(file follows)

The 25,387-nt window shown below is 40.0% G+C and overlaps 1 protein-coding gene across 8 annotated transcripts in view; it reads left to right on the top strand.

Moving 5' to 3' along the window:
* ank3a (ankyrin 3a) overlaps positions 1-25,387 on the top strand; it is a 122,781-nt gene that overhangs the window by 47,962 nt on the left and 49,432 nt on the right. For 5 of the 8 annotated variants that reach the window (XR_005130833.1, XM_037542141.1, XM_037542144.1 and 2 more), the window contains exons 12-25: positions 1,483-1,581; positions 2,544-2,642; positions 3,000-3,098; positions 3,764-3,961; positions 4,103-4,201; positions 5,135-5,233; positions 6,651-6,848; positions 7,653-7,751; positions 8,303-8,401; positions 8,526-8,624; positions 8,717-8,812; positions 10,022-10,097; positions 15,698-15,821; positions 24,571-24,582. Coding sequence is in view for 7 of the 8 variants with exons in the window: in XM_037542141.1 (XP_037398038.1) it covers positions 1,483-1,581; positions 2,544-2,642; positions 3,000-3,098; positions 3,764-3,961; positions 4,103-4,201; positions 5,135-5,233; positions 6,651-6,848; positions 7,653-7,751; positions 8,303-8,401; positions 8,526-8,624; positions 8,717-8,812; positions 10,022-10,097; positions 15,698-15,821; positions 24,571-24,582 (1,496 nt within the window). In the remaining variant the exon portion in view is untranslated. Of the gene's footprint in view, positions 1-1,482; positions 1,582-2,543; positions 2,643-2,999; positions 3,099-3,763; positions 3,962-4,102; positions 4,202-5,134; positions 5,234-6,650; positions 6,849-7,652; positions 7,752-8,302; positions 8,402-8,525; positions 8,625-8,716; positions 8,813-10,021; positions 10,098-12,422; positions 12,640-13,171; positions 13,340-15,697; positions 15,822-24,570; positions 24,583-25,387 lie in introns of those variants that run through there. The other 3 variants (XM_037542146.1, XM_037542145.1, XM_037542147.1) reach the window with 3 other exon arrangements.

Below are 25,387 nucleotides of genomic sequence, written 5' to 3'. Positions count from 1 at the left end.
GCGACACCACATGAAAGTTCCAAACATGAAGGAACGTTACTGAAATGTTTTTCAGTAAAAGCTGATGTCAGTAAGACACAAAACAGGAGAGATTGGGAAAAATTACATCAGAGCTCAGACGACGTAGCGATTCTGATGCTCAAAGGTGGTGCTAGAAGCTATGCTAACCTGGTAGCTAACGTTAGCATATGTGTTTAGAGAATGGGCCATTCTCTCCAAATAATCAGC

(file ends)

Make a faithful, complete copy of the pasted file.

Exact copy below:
The 25,387-nt window shown below is 40.0% G+C and overlaps 1 protein-coding gene across 8 annotated transcripts in view; it reads left to right on the top strand.

Moving 5' to 3' along the window:
* ank3a (ankyrin 3a) overlaps positions 1-25,387 on the top strand; it is a 122,781-nt gene that overhangs the window by 47,962 nt on the left and 49,432 nt on the right. For 5 of the 8 annotated variants that reach the window (XR_005130833.1, XM_037542141.1, XM_037542144.1 and 2 more), the window contains exons 12-25: positions 1,483-1,581; positions 2,544-2,642; positions 3,000-3,098; positions 3,764-3,961; positions 4,103-4,201; positions 5,135-5,233; positions 6,651-6,848; positions 7,653-7,751; positions 8,303-8,401; positions 8,526-8,624; positions 8,717-8,812; positions 10,022-10,097; positions 15,698-15,821; positions 24,571-24,582. Coding sequence is in view for 7 of the 8 variants with exons in the window: in XM_037542141.1 (XP_037398038.1) it covers positions 1,483-1,581; positions 2,544-2,642; positions 3,000-3,098; positions 3,764-3,961; positions 4,103-4,201; positions 5,135-5,233; positions 6,651-6,848; positions 7,653-7,751; positions 8,303-8,401; positions 8,526-8,624; positions 8,717-8,812; positions 10,022-10,097; positions 15,698-15,821; positions 24,571-24,582 (1,496 nt within the window). In the remaining variant the exon portion in view is untranslated. Of the gene's footprint in view, positions 1-1,482; positions 1,582-2,543; positions 2,643-2,999; positions 3,099-3,763; positions 3,962-4,102; positions 4,202-5,134; positions 5,234-6,650; positions 6,849-7,652; positions 7,752-8,302; positions 8,402-8,525; positions 8,625-8,716; positions 8,813-10,021; positions 10,098-12,422; positions 12,640-13,171; positions 13,340-15,697; positions 15,822-24,570; positions 24,583-25,387 lie in introns of those variants that run through there. The other 3 variants (XM_037542146.1, XM_037542145.1, XM_037542147.1) reach the window with 3 other exon arrangements.

Below are 25,387 nucleotides of genomic sequence, written 5' to 3'. Positions count from 1 at the left end.
GCGACACCACATGAAAGTTCCAAACATGAAGGAACGTTACTGAAATGTTTTTCAGTAAAAGCTGATGTCAGTAAGACACAAAACAGGAGAGATTGGGAAAAATTACATCAGAGCTCAGACGACGTAGCGATTCTGATGCTCAAAGGTGGTGCTAGAAGCTATGCTAACCTGGTAGCTAACGTTAGCATATGTGTTTAGAGAATGGGCCATTCTCTCCAAATAATCAGC